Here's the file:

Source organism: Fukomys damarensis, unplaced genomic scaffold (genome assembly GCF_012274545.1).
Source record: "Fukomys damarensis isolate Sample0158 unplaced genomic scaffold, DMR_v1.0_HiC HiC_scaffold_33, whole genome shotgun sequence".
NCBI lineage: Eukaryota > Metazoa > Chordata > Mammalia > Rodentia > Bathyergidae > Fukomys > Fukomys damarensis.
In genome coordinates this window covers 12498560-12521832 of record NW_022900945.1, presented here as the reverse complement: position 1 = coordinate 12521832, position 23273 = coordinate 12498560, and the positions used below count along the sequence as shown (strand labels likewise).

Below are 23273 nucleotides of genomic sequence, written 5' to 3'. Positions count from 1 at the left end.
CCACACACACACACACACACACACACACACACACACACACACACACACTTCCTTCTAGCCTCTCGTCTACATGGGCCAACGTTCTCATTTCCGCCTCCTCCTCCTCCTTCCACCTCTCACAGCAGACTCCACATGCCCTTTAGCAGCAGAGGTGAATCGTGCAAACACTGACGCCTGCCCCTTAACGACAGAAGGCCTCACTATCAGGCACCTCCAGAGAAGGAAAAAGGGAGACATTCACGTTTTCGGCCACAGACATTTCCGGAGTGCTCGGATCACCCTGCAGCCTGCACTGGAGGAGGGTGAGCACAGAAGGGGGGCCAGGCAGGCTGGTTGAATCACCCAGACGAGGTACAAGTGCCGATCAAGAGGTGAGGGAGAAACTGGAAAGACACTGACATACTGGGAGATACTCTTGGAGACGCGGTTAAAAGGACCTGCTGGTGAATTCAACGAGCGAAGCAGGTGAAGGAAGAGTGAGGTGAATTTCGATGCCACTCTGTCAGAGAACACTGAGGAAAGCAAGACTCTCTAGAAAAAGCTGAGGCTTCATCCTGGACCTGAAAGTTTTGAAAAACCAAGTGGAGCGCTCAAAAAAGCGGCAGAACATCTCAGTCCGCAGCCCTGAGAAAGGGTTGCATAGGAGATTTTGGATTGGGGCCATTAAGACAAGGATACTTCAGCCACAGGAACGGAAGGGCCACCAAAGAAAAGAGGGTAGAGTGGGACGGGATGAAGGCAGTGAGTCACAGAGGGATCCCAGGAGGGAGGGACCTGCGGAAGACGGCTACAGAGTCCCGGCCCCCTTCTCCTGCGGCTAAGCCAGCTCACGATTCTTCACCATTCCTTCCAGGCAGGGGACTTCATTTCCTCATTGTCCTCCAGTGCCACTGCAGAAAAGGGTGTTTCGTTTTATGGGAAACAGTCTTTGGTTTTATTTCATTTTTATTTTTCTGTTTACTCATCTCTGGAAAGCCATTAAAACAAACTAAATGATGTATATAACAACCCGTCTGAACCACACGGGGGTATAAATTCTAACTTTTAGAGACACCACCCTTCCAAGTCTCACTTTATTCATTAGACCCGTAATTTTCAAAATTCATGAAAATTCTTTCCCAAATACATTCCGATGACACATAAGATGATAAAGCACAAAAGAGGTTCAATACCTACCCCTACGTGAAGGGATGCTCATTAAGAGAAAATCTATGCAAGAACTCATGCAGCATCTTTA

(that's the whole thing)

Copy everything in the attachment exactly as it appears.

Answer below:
Source organism: Fukomys damarensis, unplaced genomic scaffold (genome assembly GCF_012274545.1).
Source record: "Fukomys damarensis isolate Sample0158 unplaced genomic scaffold, DMR_v1.0_HiC HiC_scaffold_33, whole genome shotgun sequence".
NCBI lineage: Eukaryota > Metazoa > Chordata > Mammalia > Rodentia > Bathyergidae > Fukomys > Fukomys damarensis.
In genome coordinates this window covers 12498560-12521832 of record NW_022900945.1, presented here as the reverse complement: position 1 = coordinate 12521832, position 23273 = coordinate 12498560, and the positions used below count along the sequence as shown (strand labels likewise).

Below are 23273 nucleotides of genomic sequence, written 5' to 3'. Positions count from 1 at the left end.
CCACACACACACACACACACACACACACACACACACACACACACACACTTCCTTCTAGCCTCTCGTCTACATGGGCCAACGTTCTCATTTCCGCCTCCTCCTCCTCCTTCCACCTCTCACAGCAGACTCCACATGCCCTTTAGCAGCAGAGGTGAATCGTGCAAACACTGACGCCTGCCCCTTAACGACAGAAGGCCTCACTATCAGGCACCTCCAGAGAAGGAAAAAGGGAGACATTCACGTTTTCGGCCACAGACATTTCCGGAGTGCTCGGATCACCCTGCAGCCTGCACTGGAGGAGGGTGAGCACAGAAGGGGGGCCAGGCAGGCTGGTTGAATCACCCAGACGAGGTACAAGTGCCGATCAAGAGGTGAGGGAGAAACTGGAAAGACACTGACATACTGGGAGATACTCTTGGAGACGCGGTTAAAAGGACCTGCTGGTGAATTCAACGAGCGAAGCAGGTGAAGGAAGAGTGAGGTGAATTTCGATGCCACTCTGTCAGAGAACACTGAGGAAAGCAAGACTCTCTAGAAAAAGCTGAGGCTTCATCCTGGACCTGAAAGTTTTGAAAAACCAAGTGGAGCGCTCAAAAAAGCGGCAGAACATCTCAGTCCGCAGCCCTGAGAAAGGGTTGCATAGGAGATTTTGGATTGGGGCCATTAAGACAAGGATACTTCAGCCACAGGAACGGAAGGGCCACCAAAGAAAAGAGGGTAGAGTGGGACGGGATGAAGGCAGTGAGTCACAGAGGGATCCCAGGAGGGAGGGACCTGCGGAAGACGGCTACAGAGTCCCGGCCCCCTTCTCCTGCGGCTAAGCCAGCTCACGATTCTTCACCATTCCTTCCAGGCAGGGGACTTCATTTCCTCATTGTCCTCCAGTGCCACTGCAGAAAAGGGTGTTTCGTTTTATGGGAAACAGTCTTTGGTTTTATTTCATTTTTATTTTTCTGTTTACTCATCTCTGGAAAGCCATTAAAACAAACTAAATGATGTATATAACAACCCGTCTGAACCACACGGGGGTATAAATTCTAACTTTTAGAGACACCACCCTTCCAAGTCTCACTTTATTCATTAGACCCGTAATTTTCAAAATTCATGAAAATTCTTTCCCAAATACATTCCGATGACACATAAGATGATAAAGCACAAAAGAGGTTCAATACCTACCCCTACGTGAAGGGATGCTCATTAAGAGAAAATCTATGCAAGAACTCATGCAGCATCTTTA